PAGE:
When Linda Young first realized she was gay, many words came to mind – none of them close to pride.
“It’s sad because you go through so many emotions when you come out, like fear and shame and guilt and all kinds of crazy things,” Young said during the annual Windsor-Essex Pride Fest on Sunday.
But after years of hiding her true identity, Young said she can now say she is proud to be a lesbian. And she said she is over the moon with joy that she can share that feeling of pride with thousands of others each year.
“Just to see this and to be able to see the young kids be able to be so free, it makes everything that we went through in our youth so worth it,” said Young, who is in her 60s.
She said a lot has changed from when Pride festivities began locally a couple of decades ago. Early celebrations took place in business parking lots — a much different environment than today’s party atmosphere.
“We were still hiding. Ninety per cent of the population was outside looking in instead of in looking out,” said Young. “The majority were afraid to participate, but nowadays they participate and it’s amazing. It just makes my heart fly and it makes my soul soar because it’s just so great to see people being able to be themselves and not worry about repercussions.”
Pride Fest vice-president Robert Vitella said about 5,000 people attended this year’s four-day celebration, which is the largest turnout to date.
“It’s grown by leaps and bounds,” Vitella said. “It’s about celebrating our community as a whole.”
This year’s celebrations included a Family Fun Day, a bowling night, a flag raising, a rock concert, an interfaith service, a white-themed dance party the annual Pride Parade. The parade ended at the Riverfront Festival Plaza – where most of the events were held – and kicked off Pride Day Sunday.
Vitella said a lot of kids and young people attended the family-friendly festivities, which shows how accepting society has become of the LGBT community.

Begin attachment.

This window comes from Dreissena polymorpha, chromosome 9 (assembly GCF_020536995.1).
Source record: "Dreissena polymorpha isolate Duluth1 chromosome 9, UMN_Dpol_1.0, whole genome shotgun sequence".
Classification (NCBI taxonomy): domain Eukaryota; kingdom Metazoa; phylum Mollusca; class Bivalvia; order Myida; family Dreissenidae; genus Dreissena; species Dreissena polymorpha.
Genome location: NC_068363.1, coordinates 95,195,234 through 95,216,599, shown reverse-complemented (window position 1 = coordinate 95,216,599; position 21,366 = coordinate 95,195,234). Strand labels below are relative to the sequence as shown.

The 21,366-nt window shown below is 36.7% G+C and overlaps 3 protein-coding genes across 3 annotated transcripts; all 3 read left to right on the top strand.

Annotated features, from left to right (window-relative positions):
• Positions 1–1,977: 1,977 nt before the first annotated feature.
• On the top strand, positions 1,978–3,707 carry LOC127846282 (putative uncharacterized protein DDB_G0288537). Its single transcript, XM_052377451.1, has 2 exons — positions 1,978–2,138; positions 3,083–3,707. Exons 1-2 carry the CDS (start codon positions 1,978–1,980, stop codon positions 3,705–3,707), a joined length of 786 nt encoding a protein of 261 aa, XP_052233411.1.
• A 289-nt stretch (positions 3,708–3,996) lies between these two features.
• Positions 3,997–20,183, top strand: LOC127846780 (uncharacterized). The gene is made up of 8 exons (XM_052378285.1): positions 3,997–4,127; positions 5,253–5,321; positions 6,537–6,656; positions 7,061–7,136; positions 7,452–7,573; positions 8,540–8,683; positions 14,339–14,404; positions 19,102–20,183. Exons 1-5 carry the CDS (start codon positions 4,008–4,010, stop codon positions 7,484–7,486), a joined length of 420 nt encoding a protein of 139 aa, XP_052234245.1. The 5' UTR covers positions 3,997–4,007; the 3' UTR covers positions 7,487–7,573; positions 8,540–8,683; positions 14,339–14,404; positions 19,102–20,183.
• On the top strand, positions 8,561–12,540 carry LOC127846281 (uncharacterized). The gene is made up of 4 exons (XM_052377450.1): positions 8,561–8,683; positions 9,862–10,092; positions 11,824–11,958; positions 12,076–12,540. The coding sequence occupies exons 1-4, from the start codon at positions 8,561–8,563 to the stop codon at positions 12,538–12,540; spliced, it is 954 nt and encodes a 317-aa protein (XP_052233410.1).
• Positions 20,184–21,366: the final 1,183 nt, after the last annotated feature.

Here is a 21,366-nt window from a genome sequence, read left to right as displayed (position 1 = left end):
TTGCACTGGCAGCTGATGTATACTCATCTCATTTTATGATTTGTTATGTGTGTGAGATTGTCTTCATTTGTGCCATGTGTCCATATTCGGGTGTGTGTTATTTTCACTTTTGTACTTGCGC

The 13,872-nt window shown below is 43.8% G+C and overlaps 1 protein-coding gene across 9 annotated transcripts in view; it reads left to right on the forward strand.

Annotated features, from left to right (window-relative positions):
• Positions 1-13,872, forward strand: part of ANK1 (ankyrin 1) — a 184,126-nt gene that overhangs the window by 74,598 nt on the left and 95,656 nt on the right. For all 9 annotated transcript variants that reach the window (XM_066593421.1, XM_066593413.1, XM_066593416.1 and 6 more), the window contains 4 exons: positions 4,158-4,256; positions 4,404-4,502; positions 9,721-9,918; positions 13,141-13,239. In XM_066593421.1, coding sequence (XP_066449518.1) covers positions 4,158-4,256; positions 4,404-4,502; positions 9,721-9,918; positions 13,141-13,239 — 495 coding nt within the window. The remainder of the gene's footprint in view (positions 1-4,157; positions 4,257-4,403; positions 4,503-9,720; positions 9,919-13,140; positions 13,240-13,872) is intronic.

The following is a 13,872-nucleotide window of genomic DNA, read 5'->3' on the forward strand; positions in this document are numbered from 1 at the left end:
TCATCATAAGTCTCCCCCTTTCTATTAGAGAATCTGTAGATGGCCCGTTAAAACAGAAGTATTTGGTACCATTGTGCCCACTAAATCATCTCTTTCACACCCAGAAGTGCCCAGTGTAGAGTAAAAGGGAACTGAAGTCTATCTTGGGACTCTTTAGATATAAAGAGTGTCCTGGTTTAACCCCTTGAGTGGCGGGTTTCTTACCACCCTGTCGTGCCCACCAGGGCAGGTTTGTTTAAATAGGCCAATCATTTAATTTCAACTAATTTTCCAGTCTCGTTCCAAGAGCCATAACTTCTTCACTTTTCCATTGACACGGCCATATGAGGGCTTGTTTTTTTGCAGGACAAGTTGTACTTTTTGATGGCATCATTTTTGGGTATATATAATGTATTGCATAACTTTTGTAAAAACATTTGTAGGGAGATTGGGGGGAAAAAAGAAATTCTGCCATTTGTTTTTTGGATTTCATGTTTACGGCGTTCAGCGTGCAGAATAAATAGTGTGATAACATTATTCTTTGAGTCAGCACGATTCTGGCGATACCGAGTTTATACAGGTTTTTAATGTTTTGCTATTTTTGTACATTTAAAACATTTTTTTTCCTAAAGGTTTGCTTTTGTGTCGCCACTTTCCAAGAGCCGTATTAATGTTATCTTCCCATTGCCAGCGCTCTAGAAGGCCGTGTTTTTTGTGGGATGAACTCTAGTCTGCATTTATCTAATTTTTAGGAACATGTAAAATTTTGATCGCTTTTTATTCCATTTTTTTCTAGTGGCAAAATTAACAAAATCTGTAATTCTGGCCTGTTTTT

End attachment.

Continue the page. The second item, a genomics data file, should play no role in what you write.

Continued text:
“Kids don’t care. You know they think: ‘What colour is your hair? What colour are your eyes? Are you straight or gay?’ It’s such a non-issue,” said Vitella.
Jennifer Woodrich, who brought her son Jessey, 4, to the parade, said she is hoping he learns some valuable life lessons by participating.
“I want him to get to know this while he’s younger so that when he gets older he realizes what it’s about and to respect people for who they are, whatever they may be, said Woodrich, who is a bisexual.
Stephen Chrisomalis attended with his son, Arthur, 8, and wife, Julia Pope, who is a bisexual. He said Pride Fest is something people from all walks of life should attend.
“It’s a community event and we have to show the whole community that we’re tolerant and understanding and supportive,” said Chrisomalis. “It’s a great event for everyone. It’s just fantastic. Everyone’s smiling and everyone’s having a good time. What else could you ask for?”
For Foeke Donga, who grew up in the Netherlands and moved to Canada in 1971, being gay wasn’t as accepted as it is now, so he hid from it.
“I knew I was gay when I was 12 but I grew up and got married and had kids because that’s just what you did in your life at that time,” said Donga.
Eventually, he said, he was able to reveal to his wife that he’s gay and they divorced.
But it was just 10 years ago that he felt comfortable enough to come out as a gay man. Since then, he’s never been happier.
“I’m free and it’s just a good life. I feel like I’m part of a community and I belong,” said Donga, who rode on the Legends of 2012 parade float Sunday. “It makes me feel very proud of what Canada has done for the gay community. When you look at how gay people are treated in other parts of the world, even across the river, it’s appalling.”
There were people of all ages waving rainbow flags, many with faces brightly painted with multicoloured stripes and some dressed in elaborate costumes and wearing colourful beads to show their support during festivities Sunday. Hundreds lined Ouellette Avenue to take in the Pride Parade and many downtown businesses set up patios along the parade route.
For Geena Hayze, showing his true colours meant dressing in high-heeled leather boots, fishnet stockings, an auburn wig, metallic-hued eye shadow and red lipstick. Hayze, who is gay and has been dressing in drag for the past ten years, was dancing on the Legends of 2012 parade float Sunday and said he feels liberated and free every time he participates in Pride Fest.
“Pride Fest is where we can all come together as one big family and support each other, no matter what group, ethnicity, anything like that,” said Hayze. “And I think it’s good because it’s teaching younger generations and then they won’t know any different. The more this happens, the more the younger people will just accept it and it won’t be something new or different anymore.”